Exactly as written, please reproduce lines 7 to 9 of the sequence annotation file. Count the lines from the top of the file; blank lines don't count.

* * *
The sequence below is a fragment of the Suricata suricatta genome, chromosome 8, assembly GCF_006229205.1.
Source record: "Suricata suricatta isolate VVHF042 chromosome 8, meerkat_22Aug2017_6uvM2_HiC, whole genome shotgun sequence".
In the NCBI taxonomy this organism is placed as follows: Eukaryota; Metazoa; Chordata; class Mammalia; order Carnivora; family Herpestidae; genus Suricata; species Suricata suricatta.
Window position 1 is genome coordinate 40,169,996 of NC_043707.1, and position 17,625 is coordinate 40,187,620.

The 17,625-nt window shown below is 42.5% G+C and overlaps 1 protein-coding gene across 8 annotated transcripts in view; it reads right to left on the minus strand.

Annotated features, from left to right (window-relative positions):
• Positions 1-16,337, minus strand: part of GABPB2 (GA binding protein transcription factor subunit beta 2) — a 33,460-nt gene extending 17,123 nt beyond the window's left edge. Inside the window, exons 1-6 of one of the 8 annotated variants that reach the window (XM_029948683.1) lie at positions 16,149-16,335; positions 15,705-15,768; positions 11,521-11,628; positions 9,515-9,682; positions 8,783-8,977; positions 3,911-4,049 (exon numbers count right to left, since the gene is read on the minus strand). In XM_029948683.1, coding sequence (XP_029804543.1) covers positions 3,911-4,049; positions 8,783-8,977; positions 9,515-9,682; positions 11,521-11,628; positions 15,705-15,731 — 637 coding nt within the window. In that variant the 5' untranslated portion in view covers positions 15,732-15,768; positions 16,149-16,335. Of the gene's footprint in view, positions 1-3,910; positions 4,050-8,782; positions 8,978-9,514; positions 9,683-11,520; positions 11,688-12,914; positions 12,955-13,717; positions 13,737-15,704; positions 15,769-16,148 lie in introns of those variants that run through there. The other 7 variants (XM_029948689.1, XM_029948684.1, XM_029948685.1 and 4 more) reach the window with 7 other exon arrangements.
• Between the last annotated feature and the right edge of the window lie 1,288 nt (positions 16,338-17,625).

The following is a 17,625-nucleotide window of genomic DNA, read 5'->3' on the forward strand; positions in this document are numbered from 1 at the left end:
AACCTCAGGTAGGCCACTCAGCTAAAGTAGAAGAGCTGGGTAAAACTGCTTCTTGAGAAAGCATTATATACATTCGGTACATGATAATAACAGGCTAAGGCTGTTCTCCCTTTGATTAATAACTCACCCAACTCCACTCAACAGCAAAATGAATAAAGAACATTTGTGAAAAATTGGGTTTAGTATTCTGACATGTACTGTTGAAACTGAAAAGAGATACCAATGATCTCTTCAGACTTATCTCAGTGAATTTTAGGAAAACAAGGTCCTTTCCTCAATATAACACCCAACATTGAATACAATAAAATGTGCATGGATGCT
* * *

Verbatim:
• Positions 1-16,337, minus strand: part of GABPB2 (GA binding protein transcription factor subunit beta 2) — a 33,460-nt gene extending 17,123 nt beyond the window's left edge. Inside the window, exons 1-6 of one of the 8 annotated variants that reach the window (XM_029948683.1) lie at positions 16,149-16,335; positions 15,705-15,768; positions 11,521-11,628; positions 9,515-9,682; positions 8,783-8,977; positions 3,911-4,049 (exon numbers count right to left, since the gene is read on the minus strand). In XM_029948683.1, coding sequence (XP_029804543.1) covers positions 3,911-4,049; positions 8,783-8,977; positions 9,515-9,682; positions 11,521-11,628; positions 15,705-15,731 — 637 coding nt within the window. In that variant the 5' untranslated portion in view covers positions 15,732-15,768; positions 16,149-16,335. Of the gene's footprint in view, positions 1-3,910; positions 4,050-8,782; positions 8,978-9,514; positions 9,683-11,520; positions 11,688-12,914; positions 12,955-13,717; positions 13,737-15,704; positions 15,769-16,148 lie in introns of those variants that run through there. The other 7 variants (XM_029948689.1, XM_029948684.1, XM_029948685.1 and 4 more) reach the window with 7 other exon arrangements.
• Between the last annotated feature and the right edge of the window lie 1,288 nt (positions 16,338-17,625).

The following is a 17,625-nucleotide window of genomic DNA, read 5'->3' on the forward strand; positions in this document are numbered from 1 at the left end: